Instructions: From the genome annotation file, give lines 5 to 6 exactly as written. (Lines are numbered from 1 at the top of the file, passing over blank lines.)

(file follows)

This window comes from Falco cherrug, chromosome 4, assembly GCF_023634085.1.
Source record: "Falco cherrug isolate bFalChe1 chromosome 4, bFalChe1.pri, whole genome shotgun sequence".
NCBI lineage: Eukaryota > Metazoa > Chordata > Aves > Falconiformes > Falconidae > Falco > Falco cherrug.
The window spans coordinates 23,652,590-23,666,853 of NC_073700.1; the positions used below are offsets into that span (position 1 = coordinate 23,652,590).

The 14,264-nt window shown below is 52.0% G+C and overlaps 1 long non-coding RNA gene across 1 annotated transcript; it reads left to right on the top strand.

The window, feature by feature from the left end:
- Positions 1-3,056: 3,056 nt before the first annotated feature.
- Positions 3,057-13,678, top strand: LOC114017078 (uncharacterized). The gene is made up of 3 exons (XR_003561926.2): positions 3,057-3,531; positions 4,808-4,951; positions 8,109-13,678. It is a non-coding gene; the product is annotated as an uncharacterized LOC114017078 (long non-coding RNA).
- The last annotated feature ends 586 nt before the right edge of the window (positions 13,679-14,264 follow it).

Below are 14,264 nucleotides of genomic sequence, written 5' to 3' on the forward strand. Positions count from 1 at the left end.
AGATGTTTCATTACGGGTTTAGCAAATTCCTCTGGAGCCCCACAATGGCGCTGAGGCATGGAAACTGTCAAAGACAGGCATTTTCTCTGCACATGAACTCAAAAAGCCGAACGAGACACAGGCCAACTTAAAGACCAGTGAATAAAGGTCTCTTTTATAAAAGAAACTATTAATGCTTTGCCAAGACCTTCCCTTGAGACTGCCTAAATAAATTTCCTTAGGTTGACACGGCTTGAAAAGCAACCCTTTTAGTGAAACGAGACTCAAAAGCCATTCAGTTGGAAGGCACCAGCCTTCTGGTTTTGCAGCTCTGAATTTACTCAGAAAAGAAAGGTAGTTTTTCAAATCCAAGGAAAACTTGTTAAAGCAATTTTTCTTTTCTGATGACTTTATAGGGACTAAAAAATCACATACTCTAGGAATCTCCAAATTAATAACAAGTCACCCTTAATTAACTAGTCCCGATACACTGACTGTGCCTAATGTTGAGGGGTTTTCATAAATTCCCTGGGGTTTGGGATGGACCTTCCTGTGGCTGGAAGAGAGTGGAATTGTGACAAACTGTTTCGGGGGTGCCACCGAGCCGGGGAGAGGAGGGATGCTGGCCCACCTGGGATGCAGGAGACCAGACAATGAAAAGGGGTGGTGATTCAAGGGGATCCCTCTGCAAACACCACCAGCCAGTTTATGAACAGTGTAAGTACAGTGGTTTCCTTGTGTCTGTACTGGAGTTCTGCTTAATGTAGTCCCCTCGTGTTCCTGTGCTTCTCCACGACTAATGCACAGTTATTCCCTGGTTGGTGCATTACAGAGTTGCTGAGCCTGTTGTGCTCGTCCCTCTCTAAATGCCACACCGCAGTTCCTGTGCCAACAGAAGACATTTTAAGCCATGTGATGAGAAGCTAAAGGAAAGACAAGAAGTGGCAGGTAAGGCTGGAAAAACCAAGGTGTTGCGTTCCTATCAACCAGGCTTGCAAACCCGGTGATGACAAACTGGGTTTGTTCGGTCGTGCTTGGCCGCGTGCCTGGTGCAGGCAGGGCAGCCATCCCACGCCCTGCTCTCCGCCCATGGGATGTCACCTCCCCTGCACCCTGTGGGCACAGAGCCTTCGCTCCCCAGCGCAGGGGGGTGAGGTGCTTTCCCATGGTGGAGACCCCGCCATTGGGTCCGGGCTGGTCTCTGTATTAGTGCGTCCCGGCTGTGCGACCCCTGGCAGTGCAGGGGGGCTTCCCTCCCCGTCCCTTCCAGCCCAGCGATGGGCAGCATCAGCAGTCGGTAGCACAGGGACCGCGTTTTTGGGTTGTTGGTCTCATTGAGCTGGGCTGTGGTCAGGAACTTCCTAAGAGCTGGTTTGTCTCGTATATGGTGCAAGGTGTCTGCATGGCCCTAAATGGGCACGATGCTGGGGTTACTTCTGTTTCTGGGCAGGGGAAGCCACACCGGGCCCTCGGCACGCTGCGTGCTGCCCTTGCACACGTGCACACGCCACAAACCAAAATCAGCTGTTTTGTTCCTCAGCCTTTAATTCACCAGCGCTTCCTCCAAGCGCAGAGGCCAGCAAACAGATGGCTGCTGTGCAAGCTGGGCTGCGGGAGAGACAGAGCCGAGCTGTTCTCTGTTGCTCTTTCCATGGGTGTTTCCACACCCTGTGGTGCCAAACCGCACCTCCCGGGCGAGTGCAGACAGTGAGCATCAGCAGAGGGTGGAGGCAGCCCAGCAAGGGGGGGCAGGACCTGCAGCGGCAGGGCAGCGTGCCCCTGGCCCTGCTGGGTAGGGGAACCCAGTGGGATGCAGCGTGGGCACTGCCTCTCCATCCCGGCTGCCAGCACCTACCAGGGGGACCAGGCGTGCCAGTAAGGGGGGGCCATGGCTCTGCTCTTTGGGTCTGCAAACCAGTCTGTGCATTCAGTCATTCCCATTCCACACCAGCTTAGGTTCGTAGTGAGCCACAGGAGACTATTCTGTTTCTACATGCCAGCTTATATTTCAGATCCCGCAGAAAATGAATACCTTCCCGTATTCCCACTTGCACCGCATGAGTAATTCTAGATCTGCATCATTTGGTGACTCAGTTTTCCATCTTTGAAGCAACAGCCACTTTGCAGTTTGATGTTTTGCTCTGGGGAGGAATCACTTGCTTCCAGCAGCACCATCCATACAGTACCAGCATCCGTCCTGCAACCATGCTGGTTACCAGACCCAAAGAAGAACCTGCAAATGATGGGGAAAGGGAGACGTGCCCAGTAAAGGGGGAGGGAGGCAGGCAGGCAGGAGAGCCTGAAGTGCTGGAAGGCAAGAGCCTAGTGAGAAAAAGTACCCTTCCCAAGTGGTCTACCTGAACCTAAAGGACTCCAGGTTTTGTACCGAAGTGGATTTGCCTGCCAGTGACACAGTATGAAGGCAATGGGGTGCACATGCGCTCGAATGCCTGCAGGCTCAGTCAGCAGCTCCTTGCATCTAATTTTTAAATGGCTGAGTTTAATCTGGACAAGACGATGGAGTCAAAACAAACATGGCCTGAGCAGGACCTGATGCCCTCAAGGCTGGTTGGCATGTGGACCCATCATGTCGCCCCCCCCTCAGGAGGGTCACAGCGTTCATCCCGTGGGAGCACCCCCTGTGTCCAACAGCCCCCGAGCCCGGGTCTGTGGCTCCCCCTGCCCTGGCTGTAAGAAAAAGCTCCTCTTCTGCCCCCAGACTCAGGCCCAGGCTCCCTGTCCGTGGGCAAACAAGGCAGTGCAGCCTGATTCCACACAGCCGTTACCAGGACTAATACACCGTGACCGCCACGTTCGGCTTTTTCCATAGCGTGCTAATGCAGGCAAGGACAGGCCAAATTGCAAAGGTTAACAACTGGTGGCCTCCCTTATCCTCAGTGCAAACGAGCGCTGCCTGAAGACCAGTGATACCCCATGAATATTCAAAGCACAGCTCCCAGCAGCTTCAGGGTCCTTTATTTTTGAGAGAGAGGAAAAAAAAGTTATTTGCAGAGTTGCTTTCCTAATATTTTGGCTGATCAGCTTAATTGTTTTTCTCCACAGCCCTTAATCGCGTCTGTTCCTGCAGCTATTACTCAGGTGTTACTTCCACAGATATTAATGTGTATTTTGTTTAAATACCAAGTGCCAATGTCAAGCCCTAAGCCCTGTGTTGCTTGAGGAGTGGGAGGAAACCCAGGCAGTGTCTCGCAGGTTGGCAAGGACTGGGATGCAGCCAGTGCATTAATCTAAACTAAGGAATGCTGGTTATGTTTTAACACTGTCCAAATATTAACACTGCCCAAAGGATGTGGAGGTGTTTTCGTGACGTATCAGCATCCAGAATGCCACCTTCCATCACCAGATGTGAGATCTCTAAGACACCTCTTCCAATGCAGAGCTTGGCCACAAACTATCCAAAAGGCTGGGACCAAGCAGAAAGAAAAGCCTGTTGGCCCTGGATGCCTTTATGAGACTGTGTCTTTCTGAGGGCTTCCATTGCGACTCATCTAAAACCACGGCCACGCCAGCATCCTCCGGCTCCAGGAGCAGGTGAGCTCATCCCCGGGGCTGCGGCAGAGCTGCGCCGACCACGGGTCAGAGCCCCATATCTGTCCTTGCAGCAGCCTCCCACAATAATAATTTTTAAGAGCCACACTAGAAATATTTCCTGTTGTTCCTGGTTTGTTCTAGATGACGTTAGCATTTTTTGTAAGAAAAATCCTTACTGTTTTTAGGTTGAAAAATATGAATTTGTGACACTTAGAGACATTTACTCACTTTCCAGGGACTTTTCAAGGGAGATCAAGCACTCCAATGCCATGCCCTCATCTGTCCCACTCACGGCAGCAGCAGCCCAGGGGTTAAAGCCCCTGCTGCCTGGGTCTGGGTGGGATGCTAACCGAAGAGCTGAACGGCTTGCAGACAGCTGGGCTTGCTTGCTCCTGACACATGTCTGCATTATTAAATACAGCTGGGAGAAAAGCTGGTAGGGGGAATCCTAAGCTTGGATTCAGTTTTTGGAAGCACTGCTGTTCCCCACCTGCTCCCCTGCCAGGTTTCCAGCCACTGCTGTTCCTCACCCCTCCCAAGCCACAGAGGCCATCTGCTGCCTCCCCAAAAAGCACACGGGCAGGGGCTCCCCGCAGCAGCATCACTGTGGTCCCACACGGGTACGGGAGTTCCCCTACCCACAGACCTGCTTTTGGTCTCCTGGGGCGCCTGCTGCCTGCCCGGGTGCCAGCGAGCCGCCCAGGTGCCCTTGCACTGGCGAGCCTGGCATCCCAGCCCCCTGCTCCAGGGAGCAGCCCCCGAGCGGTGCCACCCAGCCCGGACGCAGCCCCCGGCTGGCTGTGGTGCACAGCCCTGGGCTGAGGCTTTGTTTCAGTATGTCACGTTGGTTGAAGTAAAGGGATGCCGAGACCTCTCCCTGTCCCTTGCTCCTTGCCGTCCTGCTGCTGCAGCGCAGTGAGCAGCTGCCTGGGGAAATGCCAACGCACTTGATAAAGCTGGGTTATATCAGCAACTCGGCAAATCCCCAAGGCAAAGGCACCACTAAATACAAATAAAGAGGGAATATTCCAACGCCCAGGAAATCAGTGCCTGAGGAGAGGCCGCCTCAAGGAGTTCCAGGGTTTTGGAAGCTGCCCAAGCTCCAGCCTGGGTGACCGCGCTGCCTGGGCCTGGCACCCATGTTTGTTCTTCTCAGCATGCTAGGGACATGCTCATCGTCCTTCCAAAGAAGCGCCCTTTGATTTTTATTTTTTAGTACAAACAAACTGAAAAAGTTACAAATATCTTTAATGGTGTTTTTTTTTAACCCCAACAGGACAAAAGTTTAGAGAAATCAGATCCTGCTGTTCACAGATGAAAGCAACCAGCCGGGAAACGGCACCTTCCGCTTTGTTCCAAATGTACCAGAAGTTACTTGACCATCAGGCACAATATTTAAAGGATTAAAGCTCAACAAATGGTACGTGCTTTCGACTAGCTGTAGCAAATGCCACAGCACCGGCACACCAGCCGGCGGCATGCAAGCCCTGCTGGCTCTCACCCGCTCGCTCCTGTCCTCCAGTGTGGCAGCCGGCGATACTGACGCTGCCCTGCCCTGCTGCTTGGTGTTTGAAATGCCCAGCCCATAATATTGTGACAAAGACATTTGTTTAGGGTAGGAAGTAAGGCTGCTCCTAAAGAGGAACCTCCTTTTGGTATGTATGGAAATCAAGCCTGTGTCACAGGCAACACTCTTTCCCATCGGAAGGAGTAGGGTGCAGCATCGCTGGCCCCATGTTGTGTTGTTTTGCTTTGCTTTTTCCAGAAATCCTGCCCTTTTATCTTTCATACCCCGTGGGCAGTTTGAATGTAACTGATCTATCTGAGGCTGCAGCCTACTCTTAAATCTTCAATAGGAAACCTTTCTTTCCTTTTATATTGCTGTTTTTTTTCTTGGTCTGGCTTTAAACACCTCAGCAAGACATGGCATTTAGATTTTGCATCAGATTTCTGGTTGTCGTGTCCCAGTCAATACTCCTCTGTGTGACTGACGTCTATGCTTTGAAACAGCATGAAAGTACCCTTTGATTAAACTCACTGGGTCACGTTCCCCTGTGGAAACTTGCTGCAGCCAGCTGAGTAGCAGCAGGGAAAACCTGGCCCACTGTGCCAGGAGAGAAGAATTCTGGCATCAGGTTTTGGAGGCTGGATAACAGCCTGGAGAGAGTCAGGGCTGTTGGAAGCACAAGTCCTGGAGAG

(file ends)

The 14,264-nt window shown below is 52.0% G+C and overlaps 1 long non-coding RNA gene across 1 annotated transcript; it reads left to right on the top strand.

The window, feature by feature from the left end: